Securing the Future of Filipino Fishers

Written by Suzannah Evans who is researching a book on the role of fish in food security with Oceana CEO Andy Sharpless.

The last site I visited was overseen by Rare Conservation Fellow Marybeth Rita. Marybeth has a tough job because her campaign covers three towns separated by a hilly unfinished highway that she traverses by motorbike. After some heavy overnight rain, our van could hardly make it through the deep mud (with no guard rail down to the bay!) so I appreciated the difficulty of Marybeth’s assignment.

Rare Conservation Fellow Marybeth Rita leads a meeting with fishers.

Rare Conservation Fellow Marybeth Rita leads a meeting with fishers.

The mayor of Lanuza, Salvacion Azarcon, met us at her office in the morning. She was a really inspiring woman, and not just because she offered us some local palm wine at 8:30 in the morning. Called pirik-pirik, the wine was mixed with raisins to give it a very mildly sweet taste. It was good enough that we kept the bottle and had more later in the day.

Marybeth and the mayor were working together not just to enact 24/7 volunteer guarding at the marine protected area (MPA), but to start a critically important program to register fishermen. Right now, most local fishermen aren’t registered in any way, so it’s hard to tell if they are legally in the municipal waters or not. Once registered, fishers will get an awning designed by Marybeth and the Pride campaign she is running in partnership with Rare that promotes the protection of the MPA.

“By protecting two banks – the ‘fish bank’ of the MPA and the monetary one afforded by the loan – the fishers will be a little more insulated from poverty.”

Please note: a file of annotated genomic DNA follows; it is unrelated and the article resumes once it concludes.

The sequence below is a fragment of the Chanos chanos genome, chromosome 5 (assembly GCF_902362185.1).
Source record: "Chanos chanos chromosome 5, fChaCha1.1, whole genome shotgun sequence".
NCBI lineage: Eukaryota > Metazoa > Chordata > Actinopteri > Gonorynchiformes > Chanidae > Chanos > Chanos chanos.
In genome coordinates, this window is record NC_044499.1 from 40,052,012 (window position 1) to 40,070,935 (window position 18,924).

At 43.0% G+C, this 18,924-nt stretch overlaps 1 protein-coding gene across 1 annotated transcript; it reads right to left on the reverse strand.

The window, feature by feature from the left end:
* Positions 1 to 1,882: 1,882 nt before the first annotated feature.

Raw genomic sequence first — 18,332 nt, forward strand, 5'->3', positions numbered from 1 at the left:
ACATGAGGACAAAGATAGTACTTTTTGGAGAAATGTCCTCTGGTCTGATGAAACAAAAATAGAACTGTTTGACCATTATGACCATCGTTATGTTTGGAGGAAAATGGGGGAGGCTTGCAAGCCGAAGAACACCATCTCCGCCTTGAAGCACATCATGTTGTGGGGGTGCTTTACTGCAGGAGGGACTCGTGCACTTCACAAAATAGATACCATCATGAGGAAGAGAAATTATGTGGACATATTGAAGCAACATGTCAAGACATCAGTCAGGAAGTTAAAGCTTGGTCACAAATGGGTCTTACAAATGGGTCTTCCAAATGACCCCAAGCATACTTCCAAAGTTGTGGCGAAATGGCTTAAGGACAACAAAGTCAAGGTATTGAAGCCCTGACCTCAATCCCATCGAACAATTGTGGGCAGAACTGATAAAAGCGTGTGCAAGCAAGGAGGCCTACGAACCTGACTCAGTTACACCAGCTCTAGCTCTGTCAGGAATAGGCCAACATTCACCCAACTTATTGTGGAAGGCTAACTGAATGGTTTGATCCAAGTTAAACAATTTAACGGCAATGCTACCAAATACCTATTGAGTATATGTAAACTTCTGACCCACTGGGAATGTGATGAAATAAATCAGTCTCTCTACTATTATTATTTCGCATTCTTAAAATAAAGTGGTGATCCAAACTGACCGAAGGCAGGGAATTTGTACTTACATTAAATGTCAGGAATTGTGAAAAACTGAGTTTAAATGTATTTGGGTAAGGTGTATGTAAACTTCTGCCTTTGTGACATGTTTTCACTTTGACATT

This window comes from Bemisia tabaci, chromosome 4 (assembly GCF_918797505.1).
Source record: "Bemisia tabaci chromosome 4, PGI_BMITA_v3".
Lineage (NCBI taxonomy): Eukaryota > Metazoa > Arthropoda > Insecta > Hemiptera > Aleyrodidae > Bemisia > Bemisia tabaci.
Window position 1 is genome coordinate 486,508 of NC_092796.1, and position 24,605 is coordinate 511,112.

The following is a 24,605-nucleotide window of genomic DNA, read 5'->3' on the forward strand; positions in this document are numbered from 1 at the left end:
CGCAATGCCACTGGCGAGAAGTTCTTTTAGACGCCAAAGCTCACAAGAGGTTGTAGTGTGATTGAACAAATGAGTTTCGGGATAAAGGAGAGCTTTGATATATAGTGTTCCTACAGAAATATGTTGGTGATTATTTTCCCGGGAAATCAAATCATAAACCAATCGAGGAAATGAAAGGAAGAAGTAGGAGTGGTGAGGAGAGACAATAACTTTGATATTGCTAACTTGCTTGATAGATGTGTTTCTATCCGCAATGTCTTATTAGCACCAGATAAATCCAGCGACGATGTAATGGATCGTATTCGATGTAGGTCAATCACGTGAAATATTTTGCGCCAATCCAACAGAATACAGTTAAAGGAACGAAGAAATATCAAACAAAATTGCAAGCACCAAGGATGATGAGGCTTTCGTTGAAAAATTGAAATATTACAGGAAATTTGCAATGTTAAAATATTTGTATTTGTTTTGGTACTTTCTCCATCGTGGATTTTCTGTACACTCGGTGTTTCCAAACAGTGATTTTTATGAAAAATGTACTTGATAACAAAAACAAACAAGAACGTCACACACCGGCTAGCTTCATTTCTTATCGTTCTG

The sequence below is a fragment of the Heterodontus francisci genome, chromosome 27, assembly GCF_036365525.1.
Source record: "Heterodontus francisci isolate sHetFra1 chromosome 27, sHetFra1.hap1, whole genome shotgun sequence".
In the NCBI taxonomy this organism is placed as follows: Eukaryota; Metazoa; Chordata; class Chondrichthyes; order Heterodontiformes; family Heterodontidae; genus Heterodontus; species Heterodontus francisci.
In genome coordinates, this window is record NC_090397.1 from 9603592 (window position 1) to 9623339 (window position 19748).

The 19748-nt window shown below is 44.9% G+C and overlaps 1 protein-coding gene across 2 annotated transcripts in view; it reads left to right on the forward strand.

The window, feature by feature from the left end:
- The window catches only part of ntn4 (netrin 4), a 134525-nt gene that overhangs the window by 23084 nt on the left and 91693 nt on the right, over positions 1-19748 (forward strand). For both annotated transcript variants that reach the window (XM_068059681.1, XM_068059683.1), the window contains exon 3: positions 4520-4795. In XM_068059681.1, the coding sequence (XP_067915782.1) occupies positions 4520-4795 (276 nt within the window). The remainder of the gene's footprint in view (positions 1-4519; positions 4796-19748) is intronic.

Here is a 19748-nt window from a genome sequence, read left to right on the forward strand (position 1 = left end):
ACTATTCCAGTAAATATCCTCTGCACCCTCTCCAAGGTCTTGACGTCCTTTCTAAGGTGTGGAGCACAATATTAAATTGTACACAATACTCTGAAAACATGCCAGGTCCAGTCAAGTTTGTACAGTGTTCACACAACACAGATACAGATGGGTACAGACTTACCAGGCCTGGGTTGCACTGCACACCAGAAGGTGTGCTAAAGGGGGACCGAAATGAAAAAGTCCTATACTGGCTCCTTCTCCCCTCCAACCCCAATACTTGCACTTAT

The registration program will also allow fishers to become eligible for a low-interest 2,500 peso loan (about $58). This is a key element of keeping poverty at bay, because unfortunately many fishers can end up in hock to unscrupulous lenders who make loans at outrageous interest rates.

The mayor’s plan will offer a low-interest alternative that also requires fishers to plant backyard gardens with things like lemongrass and eggplant in order to stay part of the program; this is important because it gives the fishers food and something to sell at market when fishing is bad or during the months of November to February, when there is no fishing at all.

And in a stroke of inspiration, the mayor is requiring fishers to actually pay back 2,600 pesos. The extra 100 pesos will go directly into the fisherman’s savings, starting a nest egg for the future.

“This is our simple plan,” Mayor Azarcon said. But I think it’s not just simple, it’s ingenious and sound. The fishers make less than $5 a day, and one dollar of that is usually spent on fuel for the boats that have outboard motors. By protecting two banks – the “fish bank” of the MPA and the monetary one afforded by the loan – the fishers will be a little more insulated from poverty. And that’s a very good thing.

This is part 4 in a series of dispatches from the Philippines.